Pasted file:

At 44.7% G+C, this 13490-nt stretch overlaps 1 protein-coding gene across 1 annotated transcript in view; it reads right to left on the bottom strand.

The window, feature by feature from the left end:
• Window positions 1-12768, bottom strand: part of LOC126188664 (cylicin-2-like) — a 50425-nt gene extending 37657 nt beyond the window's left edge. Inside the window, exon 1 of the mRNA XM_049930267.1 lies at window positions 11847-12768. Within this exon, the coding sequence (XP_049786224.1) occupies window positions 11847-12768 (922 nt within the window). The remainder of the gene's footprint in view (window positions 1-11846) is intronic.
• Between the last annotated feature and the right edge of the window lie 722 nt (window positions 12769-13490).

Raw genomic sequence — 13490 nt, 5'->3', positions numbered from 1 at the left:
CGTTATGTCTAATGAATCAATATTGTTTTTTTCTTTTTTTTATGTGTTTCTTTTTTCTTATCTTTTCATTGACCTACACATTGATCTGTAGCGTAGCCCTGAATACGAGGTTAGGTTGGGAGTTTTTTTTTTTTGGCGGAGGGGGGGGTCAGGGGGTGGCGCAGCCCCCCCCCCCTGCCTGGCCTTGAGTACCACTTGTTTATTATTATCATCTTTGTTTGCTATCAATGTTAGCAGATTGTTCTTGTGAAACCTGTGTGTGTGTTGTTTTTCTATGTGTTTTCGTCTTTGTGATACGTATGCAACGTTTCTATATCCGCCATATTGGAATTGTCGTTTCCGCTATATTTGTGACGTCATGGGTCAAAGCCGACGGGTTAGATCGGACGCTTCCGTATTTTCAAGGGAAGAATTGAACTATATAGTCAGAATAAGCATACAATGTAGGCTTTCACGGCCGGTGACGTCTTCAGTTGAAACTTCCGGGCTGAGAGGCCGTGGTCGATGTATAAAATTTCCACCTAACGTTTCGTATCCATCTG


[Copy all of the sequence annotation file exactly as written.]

At 44.7% G+C, this 13490-nt stretch overlaps 1 protein-coding gene across 1 annotated transcript in view; it reads right to left on the bottom strand.

The window, feature by feature from the left end:
• Window positions 1-12768, bottom strand: part of LOC126188664 (cylicin-2-like) — a 50425-nt gene extending 37657 nt beyond the window's left edge. Inside the window, exon 1 of the mRNA XM_049930267.1 lies at window positions 11847-12768. Within this exon, the coding sequence (XP_049786224.1) occupies window positions 11847-12768 (922 nt within the window). The remainder of the gene's footprint in view (window positions 1-11846) is intronic.
• Between the last annotated feature and the right edge of the window lie 722 nt (window positions 12769-13490).

Raw genomic sequence — 13490 nt, 5'->3', positions numbered from 1 at the left:
CGTTATGTCTAATGAATCAATATTGTTTTTTTCTTTTTTTTATGTGTTTCTTTTTTCTTATCTTTTCATTGACCTACACATTGATCTGTAGCGTAGCCCTGAATACGAGGTTAGGTTGGGAGTTTTTTTTTTTTGGCGGAGGGGGGGGTCAGGGGGTGGCGCAGCCCCCCCCCCCTGCCTGGCCTTGAGTACCACTTGTTTATTATTATCATCTTTGTTTGCTATCAATGTTAGCAGATTGTTCTTGTGAAACCTGTGTGTGTGTTGTTTTTCTATGTGTTTTCGTCTTTGTGATACGTATGCAACGTTTCTATATCCGCCATATTGGAATTGTCGTTTCCGCTATATTTGTGACGTCATGGGTCAAAGCCGACGGGTTAGATCGGACGCTTCCGTATTTTCAAGGGAAGAATTGAACTATATAGTCAGAATAAGCATACAATGTAGGCTTTCACGGCCGGTGACGTCTTCAGTTGAAACTTCCGGGCTGAGAGGCCGTGGTCGATGTATAAAATTTCCACCTAACGTTTCGTATCCATCTG